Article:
☐ Time to shock. Shock is the key to a clean and clear pool in your future. Kill bacteria and remove old chlorine by shocking your pool water. You should only shock the pool after all of the leaves and debris have been removed. If you can’t see the bottom, scoop blindly until there’s nothing left.
☐ Pack it up. Make sure your cover is clean and dry before storing it in an elevated container with a lid. For more info, check out Tracy’s Tips for storing your cover.
☐ Review your pool safety mechanisms. Start the pool season right by making sure you’re following our general safety guidelines, and that your pool area is safe and secure from unwanted or unsupervised guests.
If doing it yourself is not your style, no problem! That’s what we are here for. Contact us to learn more about our Hassle Free Pool Care program and leave the work to us. Appointments are filling up fast, schedule your spring opening today!
If you’ve chosen an environmentally conscious lifestyle, owning a swimming pool may seem like it would be off the table. With high water and energy use alongside the addition of harsh chemicals, swimming pools do not exactly scream “green” living.
The good news? You can be an eco-friendly pool owner by making real changes to your poolside oasis that will lessen your impact on the environment. Here are a few tips and a few tricks to get you started.
1. Cover your pool
When you cover your pool you are preventing water from evaporating out of it and causing your water level to drop. Without a pool cover you are wasting water and then energy used to heat the new water you have to add back. Additionally, using a pool cover will keep the sun off your pool which may enable you to use less chemicals to maintain your water. Also, a pool cover will keep debris out of your pool which reduces the energy required to keep it clean, enabling your pump to run less frequently. If you choose a tight fitting safety cover, you will greatly decrease the risk of an accidental pet or wildlife drowning. Keeping your pool covered when not in use is a win, win, win!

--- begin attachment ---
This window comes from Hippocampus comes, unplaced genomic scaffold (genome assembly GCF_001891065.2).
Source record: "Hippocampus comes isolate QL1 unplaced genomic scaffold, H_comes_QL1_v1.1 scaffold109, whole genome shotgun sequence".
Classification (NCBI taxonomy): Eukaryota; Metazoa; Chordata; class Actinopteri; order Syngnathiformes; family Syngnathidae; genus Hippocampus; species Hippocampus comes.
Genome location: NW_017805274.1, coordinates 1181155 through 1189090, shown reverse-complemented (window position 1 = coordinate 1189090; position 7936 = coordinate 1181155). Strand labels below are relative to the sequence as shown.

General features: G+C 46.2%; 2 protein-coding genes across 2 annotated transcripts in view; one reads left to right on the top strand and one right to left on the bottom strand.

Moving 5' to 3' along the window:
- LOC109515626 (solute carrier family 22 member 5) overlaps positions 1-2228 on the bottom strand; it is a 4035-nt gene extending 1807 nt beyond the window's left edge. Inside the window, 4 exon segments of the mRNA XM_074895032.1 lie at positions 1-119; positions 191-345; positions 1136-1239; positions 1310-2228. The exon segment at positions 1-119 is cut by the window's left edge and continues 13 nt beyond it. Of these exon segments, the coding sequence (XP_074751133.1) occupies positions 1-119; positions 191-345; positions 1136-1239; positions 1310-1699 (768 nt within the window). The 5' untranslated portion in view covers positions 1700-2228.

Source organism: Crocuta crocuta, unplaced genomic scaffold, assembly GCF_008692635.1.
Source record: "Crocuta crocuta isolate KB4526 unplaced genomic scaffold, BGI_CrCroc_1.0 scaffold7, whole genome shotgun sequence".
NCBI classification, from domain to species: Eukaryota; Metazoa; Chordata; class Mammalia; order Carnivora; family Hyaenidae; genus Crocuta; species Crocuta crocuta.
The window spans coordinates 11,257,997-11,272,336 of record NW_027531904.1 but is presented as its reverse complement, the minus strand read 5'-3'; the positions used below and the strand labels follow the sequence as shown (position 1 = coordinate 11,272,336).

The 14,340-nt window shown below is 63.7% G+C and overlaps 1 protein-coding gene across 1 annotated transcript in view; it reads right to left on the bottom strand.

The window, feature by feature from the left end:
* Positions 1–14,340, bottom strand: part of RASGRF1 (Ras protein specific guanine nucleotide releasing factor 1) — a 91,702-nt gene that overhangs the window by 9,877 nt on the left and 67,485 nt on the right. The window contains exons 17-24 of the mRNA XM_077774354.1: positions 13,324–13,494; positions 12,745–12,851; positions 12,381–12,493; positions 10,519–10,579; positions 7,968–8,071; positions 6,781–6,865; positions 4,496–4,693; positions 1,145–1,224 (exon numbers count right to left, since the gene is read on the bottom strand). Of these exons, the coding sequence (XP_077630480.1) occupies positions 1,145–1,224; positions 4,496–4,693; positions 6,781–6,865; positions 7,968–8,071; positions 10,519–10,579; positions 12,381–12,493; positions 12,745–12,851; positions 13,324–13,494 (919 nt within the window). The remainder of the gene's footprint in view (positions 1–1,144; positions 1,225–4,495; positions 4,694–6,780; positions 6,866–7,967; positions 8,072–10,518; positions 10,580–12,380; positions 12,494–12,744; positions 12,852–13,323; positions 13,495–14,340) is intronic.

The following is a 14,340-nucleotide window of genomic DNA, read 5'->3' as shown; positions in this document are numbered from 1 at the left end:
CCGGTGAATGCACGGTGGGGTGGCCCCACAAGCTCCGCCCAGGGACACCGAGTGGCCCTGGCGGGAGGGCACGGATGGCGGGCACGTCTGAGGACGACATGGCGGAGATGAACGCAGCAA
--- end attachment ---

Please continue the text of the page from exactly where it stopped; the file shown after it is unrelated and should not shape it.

2. Check for leaks
If your pool is losing water, you are throwing money down the drain. Over time, you could be losing thousands of gallons of water if a leak is not detected right away. Identify and fix your pool leaks.
3. Consider a solar pool heater
The U.S. Department of Energy states that solar pool heaters are “the most cost-effective use of solar energy in many climates.” The initial purchase of solar pool heaters may seem a bit steep, but the money you will save in the future on energy costs will make up for it. Using a sustainable resource for your pool heating will reduce your ecological impact.
4. Invest in a variable speed pump
It is still up for debate whether pool heaters or pumps use more energy. Traditional pool pumps often come out on top because many pool owners don’t use pool heaters. “The Natural Resources Defense Council estimated in 2008 that pumps in the U.S. are responsible for 10 million tons of greenhouse gas emissions annually—the equivalent of 1.3 million cars.” – SierraClub.org. Why are variable speed pool pumps a better option? Pool owners see significant savings in energy costs when upgrading from a single-speed or dual-speed pump. It will pay for itself in 2-3 years and consume about 75% less energy.
5. Choose energy efficient products
When upgrading or replacing pool equipment, be sure to look for the ENERGY STAR label and certification. These products will be the most energy-efficient options and the best for the environment as a whole. You may even be eligible for rebates and tax incentives for upgrading your equipment.
6. Light it up with LED and solar
Update your pool lighting to utilize LED and solar lighting options. There are a number of LED lighting options for inside your pool and countless solar options for your pool patio. Lose the incandescent lighting and start saving your wallet and planet immediately.
7. Plant with purpose